I’ve been in the biz for a while. I started using computers when Compaq was still COMPAQ, giving IBM a very serious run for its money back in 1980-blah, blah, blah. The first real portable computer, in my mind was the Apple IIC, though, honestly, while it was smaller than Compaq’s 20lbs+ portable, it still required a heck of a lot to take with you. Its monitor was small and movable, but it was still a CRT that required special care…nothing like the notebooks and ultra-books of today.

Beginning 2013-09-18, Apple has new versions of its mobile device OS – iOS 7 – hitting the streets. The new mobile OS will begin hitting compatible devices soon. I’ve already had 1-2 people ping me, asking me where it is, and why it hasn’t hit their iPhone yet.

Patience my minions…patience. You’ll get it soon enough.

The iPhone 5C is also available for pre-order as of this writing and will ship beginning on 2013-09-20, with the iPhone 5S available for pre-order beginning 2013-09-20. The devices are in the hands of many reviewers now, and many of them like what they see… as far as the hardware is concerned. The devices are solid, well built, with both the polycarbonate backing and its varying colors being well received. Many reviewers are saying the 5C is a much better feeling device than other, newer, high end Android devices. Unfortunately, I haven’t been able to put my hands on one yet.

Reviews of the iPhone 5S are equally positive. The most pleasing and, I think, surprising feature is its Touch-ID Home Button. Fingerprint readers have been around for a while. The Compaq iPAQ 51/5400 series devices had one back in the 2004 time frame that was OK, but required a swipe instead of a press, and half the time, the reader didn’t read the biometric data correctly. I’m not sure if it was a hardware issue, a software issue or both. In general, the technology stunk; and I think many were expecting that the same level of performance from Apple’s latest feature and flagship phone. To most everyone’s delight and surprise, that doesn’t appear to be the case. I think the New York Times put it the best:

The best part is that [the fingerprint reader] actually works — every single time… It’s nothing like the balky, infuriating fingerprint-reader efforts of earlier cellphones. It’s genuinely awesome; the haters can go jump off a pier.”


The biggest concern, I think, will come from iOS 7, and it will mostly come from iPhone 5, 4S, and iPhone 4 users who are used to iOS 6 and will upgrade. I’ve said this before. The glitz, polish and 3D look of iOS 6 and earlier is gone. The flat, stark white look of iOS 7 is prevalent throughout the new OS and provides a very different look and feel. Many users will upgrade and, in my opinion, immediately regret it.

To those users, I have one thing to say – Wait.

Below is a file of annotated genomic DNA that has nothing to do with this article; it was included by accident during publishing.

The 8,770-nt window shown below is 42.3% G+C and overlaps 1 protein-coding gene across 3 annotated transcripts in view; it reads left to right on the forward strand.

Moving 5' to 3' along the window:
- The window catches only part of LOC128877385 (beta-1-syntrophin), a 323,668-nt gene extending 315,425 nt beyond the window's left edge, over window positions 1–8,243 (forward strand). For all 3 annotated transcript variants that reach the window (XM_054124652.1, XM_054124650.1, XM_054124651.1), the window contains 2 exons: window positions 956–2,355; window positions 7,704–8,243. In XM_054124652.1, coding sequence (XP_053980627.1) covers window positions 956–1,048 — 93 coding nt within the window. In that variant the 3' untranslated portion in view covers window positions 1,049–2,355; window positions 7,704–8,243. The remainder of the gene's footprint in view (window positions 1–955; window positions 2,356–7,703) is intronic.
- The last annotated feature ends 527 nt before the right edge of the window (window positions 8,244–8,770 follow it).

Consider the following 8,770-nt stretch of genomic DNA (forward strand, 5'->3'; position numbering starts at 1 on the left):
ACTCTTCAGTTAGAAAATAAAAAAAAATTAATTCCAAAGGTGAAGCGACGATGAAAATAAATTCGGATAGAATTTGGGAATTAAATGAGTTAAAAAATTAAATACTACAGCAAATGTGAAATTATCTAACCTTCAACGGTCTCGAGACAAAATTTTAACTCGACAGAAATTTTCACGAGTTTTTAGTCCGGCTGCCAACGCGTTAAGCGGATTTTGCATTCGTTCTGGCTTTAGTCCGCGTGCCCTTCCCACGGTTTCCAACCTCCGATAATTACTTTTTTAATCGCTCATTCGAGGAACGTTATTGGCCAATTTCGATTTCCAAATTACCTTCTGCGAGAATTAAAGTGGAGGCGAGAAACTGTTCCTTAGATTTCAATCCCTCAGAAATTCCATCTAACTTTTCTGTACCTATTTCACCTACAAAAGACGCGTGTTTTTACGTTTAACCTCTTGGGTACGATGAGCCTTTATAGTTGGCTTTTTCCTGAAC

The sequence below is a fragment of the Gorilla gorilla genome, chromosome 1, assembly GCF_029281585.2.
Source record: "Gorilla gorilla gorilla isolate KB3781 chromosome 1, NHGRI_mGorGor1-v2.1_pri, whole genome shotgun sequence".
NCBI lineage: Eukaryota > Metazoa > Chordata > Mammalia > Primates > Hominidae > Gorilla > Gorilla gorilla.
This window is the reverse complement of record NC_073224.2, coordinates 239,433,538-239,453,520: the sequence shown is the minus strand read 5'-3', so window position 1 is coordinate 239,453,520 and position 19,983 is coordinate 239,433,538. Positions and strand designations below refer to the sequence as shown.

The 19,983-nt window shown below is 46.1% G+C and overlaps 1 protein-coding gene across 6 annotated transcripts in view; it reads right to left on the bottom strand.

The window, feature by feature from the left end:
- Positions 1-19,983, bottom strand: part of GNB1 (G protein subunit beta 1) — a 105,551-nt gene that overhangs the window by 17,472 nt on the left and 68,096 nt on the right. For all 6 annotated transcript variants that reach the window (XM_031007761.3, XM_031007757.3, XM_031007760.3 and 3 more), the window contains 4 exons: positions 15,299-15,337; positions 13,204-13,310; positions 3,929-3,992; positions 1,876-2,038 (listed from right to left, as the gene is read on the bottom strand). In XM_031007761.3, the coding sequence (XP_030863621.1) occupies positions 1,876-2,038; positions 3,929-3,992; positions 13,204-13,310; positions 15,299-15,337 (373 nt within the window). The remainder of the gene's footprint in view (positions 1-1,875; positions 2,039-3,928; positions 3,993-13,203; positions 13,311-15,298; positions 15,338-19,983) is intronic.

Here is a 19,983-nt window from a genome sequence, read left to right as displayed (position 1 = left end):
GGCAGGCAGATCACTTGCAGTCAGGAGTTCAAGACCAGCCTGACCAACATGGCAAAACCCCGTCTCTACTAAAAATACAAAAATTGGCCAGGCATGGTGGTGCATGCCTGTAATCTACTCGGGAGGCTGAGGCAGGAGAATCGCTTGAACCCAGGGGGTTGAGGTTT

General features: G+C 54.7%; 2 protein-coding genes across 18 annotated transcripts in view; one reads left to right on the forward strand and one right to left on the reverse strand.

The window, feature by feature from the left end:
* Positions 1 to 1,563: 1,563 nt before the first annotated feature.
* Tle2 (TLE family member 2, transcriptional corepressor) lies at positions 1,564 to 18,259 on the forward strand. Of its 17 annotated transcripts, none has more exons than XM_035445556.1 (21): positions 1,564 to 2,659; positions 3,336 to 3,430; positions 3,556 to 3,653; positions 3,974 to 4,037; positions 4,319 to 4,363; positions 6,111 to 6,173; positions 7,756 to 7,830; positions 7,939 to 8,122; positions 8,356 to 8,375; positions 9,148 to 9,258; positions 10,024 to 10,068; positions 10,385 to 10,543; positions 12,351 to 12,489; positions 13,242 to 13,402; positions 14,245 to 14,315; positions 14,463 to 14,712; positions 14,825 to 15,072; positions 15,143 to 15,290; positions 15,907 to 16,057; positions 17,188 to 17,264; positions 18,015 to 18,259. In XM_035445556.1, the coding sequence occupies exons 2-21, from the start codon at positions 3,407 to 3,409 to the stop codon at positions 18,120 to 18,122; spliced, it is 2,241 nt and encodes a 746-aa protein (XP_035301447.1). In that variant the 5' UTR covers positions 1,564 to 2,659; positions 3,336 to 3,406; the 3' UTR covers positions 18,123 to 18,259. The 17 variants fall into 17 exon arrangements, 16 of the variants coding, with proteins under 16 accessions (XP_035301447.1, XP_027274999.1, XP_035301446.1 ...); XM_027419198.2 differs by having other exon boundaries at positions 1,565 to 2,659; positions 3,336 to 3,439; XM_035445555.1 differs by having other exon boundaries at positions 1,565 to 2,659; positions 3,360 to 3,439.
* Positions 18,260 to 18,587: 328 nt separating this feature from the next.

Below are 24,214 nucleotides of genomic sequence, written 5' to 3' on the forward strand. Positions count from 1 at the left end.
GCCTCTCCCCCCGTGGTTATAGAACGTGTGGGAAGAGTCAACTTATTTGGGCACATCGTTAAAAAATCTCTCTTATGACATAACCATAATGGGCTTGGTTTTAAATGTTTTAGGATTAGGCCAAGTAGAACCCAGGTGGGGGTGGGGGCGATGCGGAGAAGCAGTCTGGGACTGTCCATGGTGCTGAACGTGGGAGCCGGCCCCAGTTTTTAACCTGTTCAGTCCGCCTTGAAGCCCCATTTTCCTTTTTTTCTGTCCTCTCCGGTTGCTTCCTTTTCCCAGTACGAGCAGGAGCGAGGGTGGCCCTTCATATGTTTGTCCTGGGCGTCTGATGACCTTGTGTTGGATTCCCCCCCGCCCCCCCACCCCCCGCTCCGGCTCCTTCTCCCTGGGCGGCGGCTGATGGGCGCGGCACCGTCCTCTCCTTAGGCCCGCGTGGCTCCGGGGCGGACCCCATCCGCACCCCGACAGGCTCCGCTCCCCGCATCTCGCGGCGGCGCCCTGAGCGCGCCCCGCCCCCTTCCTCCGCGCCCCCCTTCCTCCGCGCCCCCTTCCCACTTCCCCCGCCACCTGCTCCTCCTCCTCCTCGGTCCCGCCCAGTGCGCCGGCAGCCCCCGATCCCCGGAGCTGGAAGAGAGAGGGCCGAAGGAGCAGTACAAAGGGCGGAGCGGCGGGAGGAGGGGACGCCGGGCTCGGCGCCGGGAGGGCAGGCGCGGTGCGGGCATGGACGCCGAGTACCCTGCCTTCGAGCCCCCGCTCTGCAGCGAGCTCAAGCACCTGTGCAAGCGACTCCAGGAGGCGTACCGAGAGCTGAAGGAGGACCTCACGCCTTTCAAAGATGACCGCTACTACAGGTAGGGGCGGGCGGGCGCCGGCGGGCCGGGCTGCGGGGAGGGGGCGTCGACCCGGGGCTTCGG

You’ll notice that iOS 7 is faster than previous versions of iOS 6 and iOS 5. Yes, they’ve changed things, added some new system functionality here and there, moved some options around, but give yourself a month or two before you throw your iPhone across the room. While you’re sure to get used it, you may find that you like it.

However, you may not.

A lot of the exclusivity of Apple’s iDevices used to come from the finish of iOS 6’s 3D enabled UI. With it gone, replaced by the flat look and feel of iOS 7, I think many people are going to be unhappy. It’s a radical change over the past 5 years; and I’m not sure it’s the type or kind of change that people were hoping for.

My daughter just got an upgrade notification on her iPhone 5 for iOS 7, and as you can see from the attached screenshot, not only is it going to be a large upgrade, it’s going to take quite a long time to download, and I have a very fast cable connection.

iOS 7 update

So does this dim Apple’s future? That’s a great question. I think the answer is mixed. Wall Street hasn’t been too pleased with Apple since the announcement of both the iPhone 5S and 5C. Apple’s stock price dipped quite a bit after the announcement. The Tech World’s reaction was also tepid, but has improved over the past week or so.

I’ll have more user feedback as I receive it, as well as the write-up I promised on some of the newer, final features of iOS 7 in the next few days. Please watch Soft32 for these articles.


In the meantime, why don’t you join us in the discussion, below, and let us know what you think of the iPhone 5C and 5S.

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„All my friends got one” is sometimes a good reason to buy a specific phone

Last week, Apple released the new iPhone 5S and 5C. Android phones are released almost on a daily bases. With Microsoft now owning Nokia, we can probably expect new releases soon. And even Blackberry has some nice phones to offer. Never before was the choice of a phone so difficult. So what do we buy? And what are the reasons for our choice?